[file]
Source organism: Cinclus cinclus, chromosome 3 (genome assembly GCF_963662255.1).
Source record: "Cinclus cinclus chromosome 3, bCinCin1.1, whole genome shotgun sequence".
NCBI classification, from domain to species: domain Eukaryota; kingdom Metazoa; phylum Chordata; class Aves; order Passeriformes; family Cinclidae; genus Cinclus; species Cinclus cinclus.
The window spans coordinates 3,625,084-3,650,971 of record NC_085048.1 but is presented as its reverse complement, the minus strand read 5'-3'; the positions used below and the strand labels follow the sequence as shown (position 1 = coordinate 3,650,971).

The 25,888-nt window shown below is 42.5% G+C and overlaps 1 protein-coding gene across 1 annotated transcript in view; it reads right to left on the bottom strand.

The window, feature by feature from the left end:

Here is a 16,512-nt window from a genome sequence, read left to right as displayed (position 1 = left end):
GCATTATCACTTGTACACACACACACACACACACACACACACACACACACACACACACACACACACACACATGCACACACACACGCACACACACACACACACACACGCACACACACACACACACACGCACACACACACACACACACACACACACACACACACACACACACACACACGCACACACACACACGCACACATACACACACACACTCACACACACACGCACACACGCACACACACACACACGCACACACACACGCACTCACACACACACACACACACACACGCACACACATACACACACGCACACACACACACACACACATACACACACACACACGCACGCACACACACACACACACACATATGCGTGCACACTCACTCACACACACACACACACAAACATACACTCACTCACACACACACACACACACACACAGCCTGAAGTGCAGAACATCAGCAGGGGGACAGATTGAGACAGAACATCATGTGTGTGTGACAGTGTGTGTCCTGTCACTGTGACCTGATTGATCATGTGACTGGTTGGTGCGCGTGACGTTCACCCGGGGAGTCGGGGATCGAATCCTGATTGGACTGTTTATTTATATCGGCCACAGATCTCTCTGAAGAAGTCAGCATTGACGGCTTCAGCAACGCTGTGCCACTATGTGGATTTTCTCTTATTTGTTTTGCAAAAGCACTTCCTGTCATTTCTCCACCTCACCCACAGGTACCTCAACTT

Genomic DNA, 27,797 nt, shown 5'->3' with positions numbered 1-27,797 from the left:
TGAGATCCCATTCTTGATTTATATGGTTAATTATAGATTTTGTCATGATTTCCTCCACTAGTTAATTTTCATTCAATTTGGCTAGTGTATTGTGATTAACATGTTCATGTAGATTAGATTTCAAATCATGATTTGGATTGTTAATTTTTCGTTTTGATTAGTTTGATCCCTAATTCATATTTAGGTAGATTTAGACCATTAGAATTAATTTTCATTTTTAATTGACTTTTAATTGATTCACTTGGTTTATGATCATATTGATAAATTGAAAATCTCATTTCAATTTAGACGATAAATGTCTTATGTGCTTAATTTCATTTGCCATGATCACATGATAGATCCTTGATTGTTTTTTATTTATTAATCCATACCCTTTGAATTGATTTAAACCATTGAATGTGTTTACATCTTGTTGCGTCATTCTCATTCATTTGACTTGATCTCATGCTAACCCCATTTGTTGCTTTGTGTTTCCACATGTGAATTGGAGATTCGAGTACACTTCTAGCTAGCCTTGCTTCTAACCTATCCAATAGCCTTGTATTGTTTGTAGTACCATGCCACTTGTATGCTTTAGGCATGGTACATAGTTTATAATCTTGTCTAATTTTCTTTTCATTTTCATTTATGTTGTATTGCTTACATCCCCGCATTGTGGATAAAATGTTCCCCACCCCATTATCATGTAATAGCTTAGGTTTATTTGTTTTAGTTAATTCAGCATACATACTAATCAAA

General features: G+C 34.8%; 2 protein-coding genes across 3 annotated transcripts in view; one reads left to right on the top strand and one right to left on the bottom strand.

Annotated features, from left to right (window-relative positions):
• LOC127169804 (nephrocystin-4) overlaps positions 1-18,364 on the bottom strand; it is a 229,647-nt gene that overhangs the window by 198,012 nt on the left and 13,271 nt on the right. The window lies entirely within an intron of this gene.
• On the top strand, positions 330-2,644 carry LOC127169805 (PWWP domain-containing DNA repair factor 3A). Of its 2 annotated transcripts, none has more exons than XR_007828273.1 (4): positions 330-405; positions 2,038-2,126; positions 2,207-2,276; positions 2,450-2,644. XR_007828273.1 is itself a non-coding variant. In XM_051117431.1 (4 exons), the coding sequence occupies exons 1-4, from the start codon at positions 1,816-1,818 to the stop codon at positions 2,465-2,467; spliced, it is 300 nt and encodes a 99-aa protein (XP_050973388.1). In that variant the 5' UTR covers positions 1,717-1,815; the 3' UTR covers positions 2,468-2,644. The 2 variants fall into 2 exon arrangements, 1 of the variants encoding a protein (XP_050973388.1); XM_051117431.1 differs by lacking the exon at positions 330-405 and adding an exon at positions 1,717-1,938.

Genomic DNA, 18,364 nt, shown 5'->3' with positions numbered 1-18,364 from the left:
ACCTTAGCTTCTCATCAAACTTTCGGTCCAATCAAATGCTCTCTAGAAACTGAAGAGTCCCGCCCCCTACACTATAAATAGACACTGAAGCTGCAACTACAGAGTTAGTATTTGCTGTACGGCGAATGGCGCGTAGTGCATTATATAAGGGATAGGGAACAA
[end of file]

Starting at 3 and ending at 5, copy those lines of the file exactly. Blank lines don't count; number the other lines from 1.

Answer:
NCBI classification, from domain to species: domain Eukaryota; kingdom Metazoa; phylum Chordata; class Aves; order Passeriformes; family Cinclidae; genus Cinclus; species Cinclus cinclus.
The window spans coordinates 3,625,084-3,650,971 of record NC_085048.1 but is presented as its reverse complement, the minus strand read 5'-3'; the positions used below and the strand labels follow the sequence as shown (position 1 = coordinate 3,650,971).

The 25,888-nt window shown below is 42.5% G+C and overlaps 1 protein-coding gene across 1 annotated transcript in view; it reads right to left on the bottom strand.